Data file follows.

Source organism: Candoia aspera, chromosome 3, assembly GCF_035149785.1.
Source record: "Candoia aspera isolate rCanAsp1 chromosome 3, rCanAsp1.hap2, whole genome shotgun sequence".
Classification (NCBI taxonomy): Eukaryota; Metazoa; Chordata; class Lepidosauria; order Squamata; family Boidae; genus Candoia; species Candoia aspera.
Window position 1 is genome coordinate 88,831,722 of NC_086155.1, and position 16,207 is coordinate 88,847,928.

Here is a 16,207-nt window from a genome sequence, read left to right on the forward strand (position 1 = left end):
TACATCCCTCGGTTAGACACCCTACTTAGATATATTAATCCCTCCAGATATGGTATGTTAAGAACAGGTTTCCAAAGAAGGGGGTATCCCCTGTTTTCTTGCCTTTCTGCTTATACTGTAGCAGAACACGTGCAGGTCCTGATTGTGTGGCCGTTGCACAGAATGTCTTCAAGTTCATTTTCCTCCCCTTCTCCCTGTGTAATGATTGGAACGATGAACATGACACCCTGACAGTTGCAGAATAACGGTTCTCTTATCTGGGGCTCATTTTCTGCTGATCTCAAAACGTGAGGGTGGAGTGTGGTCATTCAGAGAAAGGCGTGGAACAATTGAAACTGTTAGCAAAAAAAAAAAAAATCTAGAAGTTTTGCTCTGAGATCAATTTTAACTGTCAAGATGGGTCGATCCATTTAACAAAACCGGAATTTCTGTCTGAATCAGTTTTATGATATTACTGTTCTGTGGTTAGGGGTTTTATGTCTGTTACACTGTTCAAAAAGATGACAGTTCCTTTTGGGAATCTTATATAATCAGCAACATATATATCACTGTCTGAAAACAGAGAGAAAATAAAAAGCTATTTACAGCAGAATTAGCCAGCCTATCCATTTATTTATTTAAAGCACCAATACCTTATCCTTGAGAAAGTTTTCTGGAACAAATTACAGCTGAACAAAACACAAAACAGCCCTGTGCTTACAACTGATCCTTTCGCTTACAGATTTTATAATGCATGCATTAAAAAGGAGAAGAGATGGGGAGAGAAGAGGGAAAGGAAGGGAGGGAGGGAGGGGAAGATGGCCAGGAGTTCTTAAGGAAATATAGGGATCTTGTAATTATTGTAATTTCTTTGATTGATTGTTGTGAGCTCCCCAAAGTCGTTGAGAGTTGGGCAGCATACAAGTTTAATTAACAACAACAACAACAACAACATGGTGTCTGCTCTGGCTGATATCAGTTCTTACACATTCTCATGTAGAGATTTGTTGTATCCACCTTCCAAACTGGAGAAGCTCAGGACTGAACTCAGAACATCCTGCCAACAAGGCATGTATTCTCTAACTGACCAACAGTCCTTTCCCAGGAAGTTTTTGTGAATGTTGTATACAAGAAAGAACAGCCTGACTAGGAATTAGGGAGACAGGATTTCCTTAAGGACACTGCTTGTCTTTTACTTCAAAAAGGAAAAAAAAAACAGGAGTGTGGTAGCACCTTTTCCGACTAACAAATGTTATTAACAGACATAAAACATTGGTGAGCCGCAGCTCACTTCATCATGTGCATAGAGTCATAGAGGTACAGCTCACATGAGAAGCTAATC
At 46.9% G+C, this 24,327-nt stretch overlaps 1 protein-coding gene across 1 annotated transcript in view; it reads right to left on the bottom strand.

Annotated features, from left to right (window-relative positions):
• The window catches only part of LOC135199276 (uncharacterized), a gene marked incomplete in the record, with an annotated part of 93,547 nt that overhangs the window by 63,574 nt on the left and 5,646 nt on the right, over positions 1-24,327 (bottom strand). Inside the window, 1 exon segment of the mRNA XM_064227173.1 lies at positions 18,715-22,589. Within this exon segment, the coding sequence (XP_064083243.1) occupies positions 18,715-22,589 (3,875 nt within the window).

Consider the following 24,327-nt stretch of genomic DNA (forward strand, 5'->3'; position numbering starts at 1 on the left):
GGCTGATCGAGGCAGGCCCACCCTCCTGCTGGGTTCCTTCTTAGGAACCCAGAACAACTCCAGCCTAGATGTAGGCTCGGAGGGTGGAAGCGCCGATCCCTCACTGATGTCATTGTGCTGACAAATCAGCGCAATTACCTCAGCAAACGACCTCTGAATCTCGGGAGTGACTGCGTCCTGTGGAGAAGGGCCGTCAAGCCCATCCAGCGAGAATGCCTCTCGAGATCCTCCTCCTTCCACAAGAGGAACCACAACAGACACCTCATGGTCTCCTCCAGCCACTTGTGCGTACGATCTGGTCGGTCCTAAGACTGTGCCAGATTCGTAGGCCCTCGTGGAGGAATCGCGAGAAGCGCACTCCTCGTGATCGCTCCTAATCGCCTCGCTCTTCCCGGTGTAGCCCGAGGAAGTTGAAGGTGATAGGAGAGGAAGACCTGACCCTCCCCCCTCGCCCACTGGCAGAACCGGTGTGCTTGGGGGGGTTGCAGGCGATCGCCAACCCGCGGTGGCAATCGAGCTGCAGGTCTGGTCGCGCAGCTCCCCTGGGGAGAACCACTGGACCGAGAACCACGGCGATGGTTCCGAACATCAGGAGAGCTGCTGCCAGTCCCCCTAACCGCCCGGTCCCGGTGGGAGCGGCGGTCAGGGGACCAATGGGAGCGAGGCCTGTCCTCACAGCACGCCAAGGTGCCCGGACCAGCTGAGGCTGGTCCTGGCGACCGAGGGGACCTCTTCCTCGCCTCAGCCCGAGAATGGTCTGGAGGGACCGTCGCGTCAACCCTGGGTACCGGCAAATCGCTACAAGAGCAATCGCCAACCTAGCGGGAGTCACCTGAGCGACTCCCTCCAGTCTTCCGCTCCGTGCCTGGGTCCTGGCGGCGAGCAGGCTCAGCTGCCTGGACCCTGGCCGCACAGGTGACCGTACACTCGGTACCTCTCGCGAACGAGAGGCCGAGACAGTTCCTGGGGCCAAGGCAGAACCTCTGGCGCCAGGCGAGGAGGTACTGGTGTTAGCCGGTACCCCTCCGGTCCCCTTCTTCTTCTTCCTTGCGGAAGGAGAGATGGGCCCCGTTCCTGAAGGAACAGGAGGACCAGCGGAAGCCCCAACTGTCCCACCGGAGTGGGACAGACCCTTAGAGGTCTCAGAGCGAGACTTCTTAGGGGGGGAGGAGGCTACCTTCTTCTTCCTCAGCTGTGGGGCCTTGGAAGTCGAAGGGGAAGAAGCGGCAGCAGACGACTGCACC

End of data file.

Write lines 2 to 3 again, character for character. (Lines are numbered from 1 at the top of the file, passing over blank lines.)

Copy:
Source record: "Candoia aspera isolate rCanAsp1 chromosome 3, rCanAsp1.hap2, whole genome shotgun sequence".
Classification (NCBI taxonomy): Eukaryota; Metazoa; Chordata; class Lepidosauria; order Squamata; family Boidae; genus Candoia; species Candoia aspera.